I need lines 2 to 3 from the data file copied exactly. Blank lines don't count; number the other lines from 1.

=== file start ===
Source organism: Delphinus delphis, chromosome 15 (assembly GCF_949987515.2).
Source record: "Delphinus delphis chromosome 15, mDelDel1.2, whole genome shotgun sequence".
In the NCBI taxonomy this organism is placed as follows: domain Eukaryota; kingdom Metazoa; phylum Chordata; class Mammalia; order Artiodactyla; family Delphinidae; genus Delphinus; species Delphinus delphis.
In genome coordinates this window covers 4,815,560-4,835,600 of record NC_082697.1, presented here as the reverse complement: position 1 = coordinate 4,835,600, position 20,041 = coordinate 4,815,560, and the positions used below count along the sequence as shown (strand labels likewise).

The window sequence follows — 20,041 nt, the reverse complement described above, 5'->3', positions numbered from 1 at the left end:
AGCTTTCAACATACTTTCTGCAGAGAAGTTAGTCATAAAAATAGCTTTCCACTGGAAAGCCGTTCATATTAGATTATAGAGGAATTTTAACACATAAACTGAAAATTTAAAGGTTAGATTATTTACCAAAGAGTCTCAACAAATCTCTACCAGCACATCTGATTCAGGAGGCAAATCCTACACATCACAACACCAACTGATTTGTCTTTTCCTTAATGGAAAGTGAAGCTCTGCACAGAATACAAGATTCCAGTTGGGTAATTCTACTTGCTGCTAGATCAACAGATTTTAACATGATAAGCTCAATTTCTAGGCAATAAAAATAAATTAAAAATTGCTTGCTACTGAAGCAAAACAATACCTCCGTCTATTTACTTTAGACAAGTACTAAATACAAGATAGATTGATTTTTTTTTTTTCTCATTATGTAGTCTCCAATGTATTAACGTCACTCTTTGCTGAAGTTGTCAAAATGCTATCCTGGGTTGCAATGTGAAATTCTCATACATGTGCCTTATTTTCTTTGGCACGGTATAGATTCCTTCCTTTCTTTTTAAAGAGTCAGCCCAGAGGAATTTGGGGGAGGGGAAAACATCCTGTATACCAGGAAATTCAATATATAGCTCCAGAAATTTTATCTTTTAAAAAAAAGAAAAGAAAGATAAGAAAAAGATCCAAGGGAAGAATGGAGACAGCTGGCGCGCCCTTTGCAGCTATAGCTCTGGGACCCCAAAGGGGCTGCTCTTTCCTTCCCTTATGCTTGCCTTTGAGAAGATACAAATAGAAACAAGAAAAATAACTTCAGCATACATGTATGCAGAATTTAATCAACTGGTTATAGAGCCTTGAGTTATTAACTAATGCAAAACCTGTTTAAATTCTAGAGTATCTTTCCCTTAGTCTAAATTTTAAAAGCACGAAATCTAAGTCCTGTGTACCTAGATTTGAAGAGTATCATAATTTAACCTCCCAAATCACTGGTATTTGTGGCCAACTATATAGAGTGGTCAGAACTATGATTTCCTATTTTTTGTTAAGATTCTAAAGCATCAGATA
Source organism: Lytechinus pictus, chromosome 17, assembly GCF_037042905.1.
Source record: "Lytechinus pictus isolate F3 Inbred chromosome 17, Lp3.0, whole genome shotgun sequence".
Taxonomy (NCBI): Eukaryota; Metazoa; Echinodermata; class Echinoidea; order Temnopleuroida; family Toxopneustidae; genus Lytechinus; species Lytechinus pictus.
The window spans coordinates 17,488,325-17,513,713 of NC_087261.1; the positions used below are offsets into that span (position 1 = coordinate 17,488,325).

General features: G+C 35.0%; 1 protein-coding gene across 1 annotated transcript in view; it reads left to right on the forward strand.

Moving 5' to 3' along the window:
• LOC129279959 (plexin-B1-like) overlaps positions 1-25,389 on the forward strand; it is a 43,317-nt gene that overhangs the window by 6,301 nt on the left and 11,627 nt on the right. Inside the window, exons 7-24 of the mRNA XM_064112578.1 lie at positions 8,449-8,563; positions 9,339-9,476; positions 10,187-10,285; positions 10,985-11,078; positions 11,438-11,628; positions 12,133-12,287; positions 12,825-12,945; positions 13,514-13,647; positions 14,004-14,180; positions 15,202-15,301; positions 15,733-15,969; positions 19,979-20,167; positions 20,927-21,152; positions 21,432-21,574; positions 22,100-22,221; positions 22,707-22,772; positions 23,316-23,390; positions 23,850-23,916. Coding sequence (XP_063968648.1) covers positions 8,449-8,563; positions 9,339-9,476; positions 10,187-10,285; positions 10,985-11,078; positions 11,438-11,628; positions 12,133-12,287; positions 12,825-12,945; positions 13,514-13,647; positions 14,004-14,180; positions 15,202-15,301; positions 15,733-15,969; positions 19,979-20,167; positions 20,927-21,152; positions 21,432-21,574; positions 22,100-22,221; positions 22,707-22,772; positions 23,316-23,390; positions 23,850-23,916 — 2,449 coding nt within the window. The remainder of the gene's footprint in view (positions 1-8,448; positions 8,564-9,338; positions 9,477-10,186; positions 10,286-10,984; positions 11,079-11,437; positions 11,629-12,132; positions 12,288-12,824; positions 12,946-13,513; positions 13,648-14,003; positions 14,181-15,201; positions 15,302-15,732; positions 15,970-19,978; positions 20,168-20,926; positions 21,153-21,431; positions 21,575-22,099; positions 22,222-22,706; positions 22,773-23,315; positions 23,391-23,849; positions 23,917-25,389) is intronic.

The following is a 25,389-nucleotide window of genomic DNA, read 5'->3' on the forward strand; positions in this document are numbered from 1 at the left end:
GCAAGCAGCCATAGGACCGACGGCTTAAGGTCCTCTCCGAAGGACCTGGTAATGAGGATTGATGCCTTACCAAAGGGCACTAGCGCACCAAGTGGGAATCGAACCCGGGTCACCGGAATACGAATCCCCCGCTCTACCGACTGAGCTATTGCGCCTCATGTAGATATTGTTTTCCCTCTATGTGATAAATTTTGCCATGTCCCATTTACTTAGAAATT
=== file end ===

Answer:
Source record: "Delphinus delphis chromosome 15, mDelDel1.2, whole genome shotgun sequence".
In the NCBI taxonomy this organism is placed as follows: domain Eukaryota; kingdom Metazoa; phylum Chordata; class Mammalia; order Artiodactyla; family Delphinidae; genus Delphinus; species Delphinus delphis.